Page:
Dynamic Changes in Charge Transfer Resistances during Cycling of Aprotic Li–O2 Batteries
journal contributionposted on 09.09.2020, 14:37 by Kota Morimoto, Takayoshi Kusumoto, Kiho Nishioka, Kazuhide Kamiya, Yoshiharu Mukouyama, Shuji Nakanishi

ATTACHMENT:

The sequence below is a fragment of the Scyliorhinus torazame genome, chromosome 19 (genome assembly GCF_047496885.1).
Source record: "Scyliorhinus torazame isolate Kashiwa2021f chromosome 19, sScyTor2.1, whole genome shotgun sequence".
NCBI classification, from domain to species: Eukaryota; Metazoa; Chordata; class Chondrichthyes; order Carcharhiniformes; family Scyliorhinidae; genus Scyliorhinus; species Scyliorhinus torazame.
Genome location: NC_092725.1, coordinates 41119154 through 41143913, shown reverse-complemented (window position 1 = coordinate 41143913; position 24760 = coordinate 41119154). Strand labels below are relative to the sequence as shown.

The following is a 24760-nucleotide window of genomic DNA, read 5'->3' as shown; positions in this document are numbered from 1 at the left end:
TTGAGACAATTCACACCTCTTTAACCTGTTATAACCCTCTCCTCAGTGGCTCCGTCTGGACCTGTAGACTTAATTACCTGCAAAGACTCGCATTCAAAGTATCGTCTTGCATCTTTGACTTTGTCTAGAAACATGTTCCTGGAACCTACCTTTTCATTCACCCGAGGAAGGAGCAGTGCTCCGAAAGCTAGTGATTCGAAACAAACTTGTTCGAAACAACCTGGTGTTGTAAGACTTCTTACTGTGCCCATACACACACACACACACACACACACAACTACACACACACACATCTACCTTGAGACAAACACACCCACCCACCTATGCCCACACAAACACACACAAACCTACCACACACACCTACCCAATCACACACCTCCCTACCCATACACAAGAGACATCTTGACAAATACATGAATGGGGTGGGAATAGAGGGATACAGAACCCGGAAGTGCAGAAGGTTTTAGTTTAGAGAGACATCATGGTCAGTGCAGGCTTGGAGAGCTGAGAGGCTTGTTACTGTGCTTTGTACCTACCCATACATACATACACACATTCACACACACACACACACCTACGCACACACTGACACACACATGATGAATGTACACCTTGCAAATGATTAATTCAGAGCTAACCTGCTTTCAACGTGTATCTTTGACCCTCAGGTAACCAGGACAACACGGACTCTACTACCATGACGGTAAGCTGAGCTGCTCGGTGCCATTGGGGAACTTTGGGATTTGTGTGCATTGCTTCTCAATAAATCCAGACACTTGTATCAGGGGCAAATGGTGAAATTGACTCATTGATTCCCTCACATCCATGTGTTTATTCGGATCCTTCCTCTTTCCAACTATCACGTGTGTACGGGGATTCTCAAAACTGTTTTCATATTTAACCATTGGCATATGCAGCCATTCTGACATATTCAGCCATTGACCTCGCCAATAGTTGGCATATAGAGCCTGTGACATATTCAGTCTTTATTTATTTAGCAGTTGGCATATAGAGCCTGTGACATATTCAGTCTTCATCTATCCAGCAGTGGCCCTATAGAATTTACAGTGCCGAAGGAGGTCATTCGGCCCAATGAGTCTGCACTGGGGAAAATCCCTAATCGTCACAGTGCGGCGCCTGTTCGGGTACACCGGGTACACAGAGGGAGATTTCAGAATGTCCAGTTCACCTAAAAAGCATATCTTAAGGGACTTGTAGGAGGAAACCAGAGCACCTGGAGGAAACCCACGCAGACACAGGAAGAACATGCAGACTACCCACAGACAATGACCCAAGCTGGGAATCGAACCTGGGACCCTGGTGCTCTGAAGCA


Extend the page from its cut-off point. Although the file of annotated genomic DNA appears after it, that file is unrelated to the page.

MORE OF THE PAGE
Various electrolyte components have been investigated with the aim of improving the cycle life of lithium–oxygen (Li–O2) batteries. A tetraglyme-based electrolyte containing dual anions of Br– and NO3– is a promising electrolyte system in which the cell voltage during charging is reduced because of the redox-mediator function of the Br–/Br3– and NO2–/NO2 couples, while the Li-metal anode is protected by Li2O formed via the reaction between Li metal and NO3–. To maximize the potential of this system, the fundamental factors that limit the cycle life should be clarified. In the present work, we used nondestructive electrochemical impedance spectroscopy to analyze the temporal change of the charge transfer resistances during cycles of Li–O2 batteries with dual anions. The charge transfer resistance at the cathode was revealed to exhibit good correlation with the reduction of the discharge voltage. These results, combined with the results of electrode surface inspections, revealed that irreversible accumulation of insulating deposits such as Li2O2 and Li2CO3 on the cathode surface was a major cause of the short cycle life. Furthermore, the analyses of the time course of the solution resistance suggested that diminished reactivity between the redox mediators and Li2O2 was a critical factor that led to the irreversible accumulation of the less-reactive Li2O2 on the cathode and eventually to a shortened cycle life. These findings indicated that increasing the reactivity between Br3– and Li2O2 is essentially important for improving the cycle stability of Li–O2 batteries and the reactivity can be nondestructively assessed by tracking the dynamic changes in the solution resistance.